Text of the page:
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2 Seats, 3 Pedals, 6 Gears: 2003 SLK320

The first generation SLK prompted a lot of mixed reviews and feelings regarding the entry-level roadster. The non-AMG variants have not received the appreciation we believe they should have and the early examples seemed to fall short in quality and design. Fast forward to the later models (2001-2004), Mercedes managed to update the styling, improve the interior quality, and attach a 6th gear to their three-pedal models. Today’s SLK can be found listed here on Craigslist for $7,900 out of the Hudson Valley showing only 71k miles on the clock.

Finished in Alabaster White (960), this SLK is a no-frills Roadster that proves less is more. The stock 16” wheels don’t appear to be out of place surrounded by the face-lifted ground effects and don’t seem terribly far off the previous Sport look on the SLK. A happy single exit exhaust nicely compliments the rear bumper while the car presents itself as a proper german 2 seater. No issues or imperfections stand out on this SLK and we’d bet a thorough bath would really make this car pop.

Transition to the interior and this R170 presents itself as the quintessential SLK. The black leather seats and dashboard display beautifully while the typically problematic center console appears largely scuff free. The entire cabin is appointed nicely in Burl Walnut on the center console, door cards, steering wheel, and 6-speed shift knob. A few wires around the cabin indicate aftermarket navigation or satellite radio but everything’s been tucked and hidden nicely. These later SLK’s, although small, were very easy to spend several hours in either on highways or back roads.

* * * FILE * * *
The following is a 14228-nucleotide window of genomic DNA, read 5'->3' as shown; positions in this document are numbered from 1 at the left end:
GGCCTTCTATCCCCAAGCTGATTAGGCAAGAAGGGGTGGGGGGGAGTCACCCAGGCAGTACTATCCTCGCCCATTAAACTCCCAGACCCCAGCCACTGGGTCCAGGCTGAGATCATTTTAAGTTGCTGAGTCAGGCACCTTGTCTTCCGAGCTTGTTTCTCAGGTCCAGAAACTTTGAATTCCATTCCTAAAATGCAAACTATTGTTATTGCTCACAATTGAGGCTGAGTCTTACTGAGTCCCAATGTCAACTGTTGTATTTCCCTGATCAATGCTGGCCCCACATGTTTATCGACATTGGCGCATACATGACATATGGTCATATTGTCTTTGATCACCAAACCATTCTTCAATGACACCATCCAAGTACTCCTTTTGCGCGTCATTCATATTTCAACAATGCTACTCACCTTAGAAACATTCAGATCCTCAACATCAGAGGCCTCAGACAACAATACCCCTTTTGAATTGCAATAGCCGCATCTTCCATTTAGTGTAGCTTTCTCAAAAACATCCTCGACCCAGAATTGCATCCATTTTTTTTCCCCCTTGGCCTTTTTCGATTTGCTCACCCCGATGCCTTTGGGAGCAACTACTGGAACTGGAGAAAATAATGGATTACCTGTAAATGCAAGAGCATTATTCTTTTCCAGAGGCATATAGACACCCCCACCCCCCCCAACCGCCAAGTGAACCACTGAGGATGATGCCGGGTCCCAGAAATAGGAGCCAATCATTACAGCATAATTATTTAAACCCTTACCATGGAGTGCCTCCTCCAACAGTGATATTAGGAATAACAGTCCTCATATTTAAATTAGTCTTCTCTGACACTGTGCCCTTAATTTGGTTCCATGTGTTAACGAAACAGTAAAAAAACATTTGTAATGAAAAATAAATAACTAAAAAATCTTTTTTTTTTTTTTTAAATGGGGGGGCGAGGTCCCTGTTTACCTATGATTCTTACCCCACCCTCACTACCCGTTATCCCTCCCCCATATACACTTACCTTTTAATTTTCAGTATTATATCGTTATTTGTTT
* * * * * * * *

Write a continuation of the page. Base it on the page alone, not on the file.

By 2003, BMW had evolved their small Roadster into the heavier, more digitally based Z4 which left the small, manual Roadster segment wide open for the SLK. The M112 V6 cranked out an ample 215 horsepower and propelled the 2 seater to 60 miles per hour in just over 6 seconds. That’s not bad considering it was carrying a full hardtop at all times. These SLK’s are surely bound to become future classics and if they’re as well kept as this example we expect values to rise in the next few years.



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